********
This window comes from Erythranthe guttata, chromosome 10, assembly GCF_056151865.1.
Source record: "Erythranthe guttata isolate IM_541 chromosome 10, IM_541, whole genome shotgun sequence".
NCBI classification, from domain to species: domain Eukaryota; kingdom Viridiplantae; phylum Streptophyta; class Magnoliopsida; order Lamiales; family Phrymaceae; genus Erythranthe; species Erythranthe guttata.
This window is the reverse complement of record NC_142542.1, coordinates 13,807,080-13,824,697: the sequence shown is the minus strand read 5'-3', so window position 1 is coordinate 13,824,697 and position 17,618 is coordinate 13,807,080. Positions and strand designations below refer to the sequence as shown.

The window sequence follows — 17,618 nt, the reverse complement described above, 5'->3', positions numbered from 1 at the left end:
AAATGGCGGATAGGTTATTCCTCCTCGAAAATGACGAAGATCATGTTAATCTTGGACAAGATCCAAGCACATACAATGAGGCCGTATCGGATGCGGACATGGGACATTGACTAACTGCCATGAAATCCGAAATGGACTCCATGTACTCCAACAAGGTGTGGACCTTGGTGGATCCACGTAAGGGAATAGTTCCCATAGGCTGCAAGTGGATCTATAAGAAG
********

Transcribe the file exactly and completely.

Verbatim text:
This window comes from Erythranthe guttata, chromosome 10, assembly GCF_056151865.1.
Source record: "Erythranthe guttata isolate IM_541 chromosome 10, IM_541, whole genome shotgun sequence".
NCBI classification, from domain to species: domain Eukaryota; kingdom Viridiplantae; phylum Streptophyta; class Magnoliopsida; order Lamiales; family Phrymaceae; genus Erythranthe; species Erythranthe guttata.
This window is the reverse complement of record NC_142542.1, coordinates 13,807,080-13,824,697: the sequence shown is the minus strand read 5'-3', so window position 1 is coordinate 13,824,697 and position 17,618 is coordinate 13,807,080. Positions and strand designations below refer to the sequence as shown.

The window sequence follows — 17,618 nt, the reverse complement described above, 5'->3', positions numbered from 1 at the left end:
AAATGGCGGATAGGTTATTCCTCCTCGAAAATGACGAAGATCATGTTAATCTTGGACAAGATCCAAGCACATACAATGAGGCCGTATCGGATGCGGACATGGGACATTGACTAACTGCCATGAAATCCGAAATGGACTCCATGTACTCCAACAAGGTGTGGACCTTGGTGGATCCACGTAAGGGAATAGTTCCCATAGGCTGCAAGTGGATCTATAAGAAG